Sources: Kate MacFarlane, 12 Buildings, Federal Study Centre, 1495 Heron Road, Ottawa, Ontario, Federal Heritage Buildings Review Office Building Report 04-059; Pavilion A, Federal Study Centre, Ottawa, Ontario, Heritage Character Statement, 04-059.
As an intrinsic component of the Federal Study Centre, Pavilion A shares the following character-defining elements, which should be respected.
The Federal Study Centre’s aesthetic expression, as demonstrated by:
- its features typical of modern architecture, such as clean lines, strong horizontality balanced with vertical elements including a former chapel spire stating the religious foundation of the complex, a stylized campanile, two towers, and horizontal bands of windows;
- its clear articulation on the exterior of the structural system, expressed in the engaged pillars, deep overhangs, horizontal floor plates and cornice with large water spouts;
- its articulation of building function through varied footprint, massing and roof profiles, size and location of openings;
- the highly texturized exterior façades created by alternating solids and voids, combining smooth concrete surfaces with projecting and more rustic brick planes and deeply recessed windows extending from floor to ceiling;
- the strong visual and physical relationship between the pavilions, as well as between the pavilions and the landscaped courtyards;
- the three-dimensional articulation of the terrain, created by raised courtyards, sunken concrete planters and basin, and varying ground planes from one building façade to another.
The Federal Study Centre’s good functional layout incorporating:
- the typical functions of an educational campus, such as classrooms and halls, a cafeteria, a gymnasium, a library, a theatre, and administration offices;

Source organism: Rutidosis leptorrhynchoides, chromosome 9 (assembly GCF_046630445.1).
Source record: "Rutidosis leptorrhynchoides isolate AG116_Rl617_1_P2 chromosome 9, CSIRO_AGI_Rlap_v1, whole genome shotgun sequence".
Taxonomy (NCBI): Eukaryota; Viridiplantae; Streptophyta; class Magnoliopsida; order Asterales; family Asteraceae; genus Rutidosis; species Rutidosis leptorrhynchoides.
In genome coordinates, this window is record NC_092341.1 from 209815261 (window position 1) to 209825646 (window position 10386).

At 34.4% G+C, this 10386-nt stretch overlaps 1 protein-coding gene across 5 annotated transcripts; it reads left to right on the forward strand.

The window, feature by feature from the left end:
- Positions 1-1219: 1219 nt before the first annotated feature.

- additional functions related to the religious foundation of the campus, such as the former chapel, two residential towers, initially for novices and nuns, and a former dormitory building for girls;
- four courtyards, each with its specific character reflecting the hierarchy of its original users;
The Federal Study Centre’s use of quality materials assembled with competent craftsmanship, as exemplified in:
- the common palette of materials comprised of red mottled bricks with smooth white concrete accents and copper trim and roofs. In addition, a number of projecting, distorted bricks create highly textured surfaces.
The Federal Study Centre’s compatibility with the 1960s residential and institutional character of its setting, as illustrated in:
- its low but varied silhouette and massing, pedestrian scale and simple materials, as well as its generous lawns and plantings;
- its intact relationship with Heron Road and two closely adjacent educational facilities.
In contrast with the other rectilinear buildings, Pavilion A has additional specific character-defining elements, including:
- its dominant role as the focal point of the complex, due to its central location, visibility from all courtyards, as well as its distinctive profile defined by a massive, truncated, offset pyramidal copper roof;
- the features reflecting the hierarchy that existed among its original users (sisters, novices, and students), such as the access pattern composed of three distinct entrances;
- the remaining elements of the original interior decoration, which reflect the initial religious function of the building, such as the distinct natural lighting scheme, the brick basket weave walls separating the former nave from the ambulatory, the slate flooring, and Gerald Trottier’s dramatic Christ sculpture suspended above and in front of the original altar, which have been maintained despite the introduction of a mezzanine.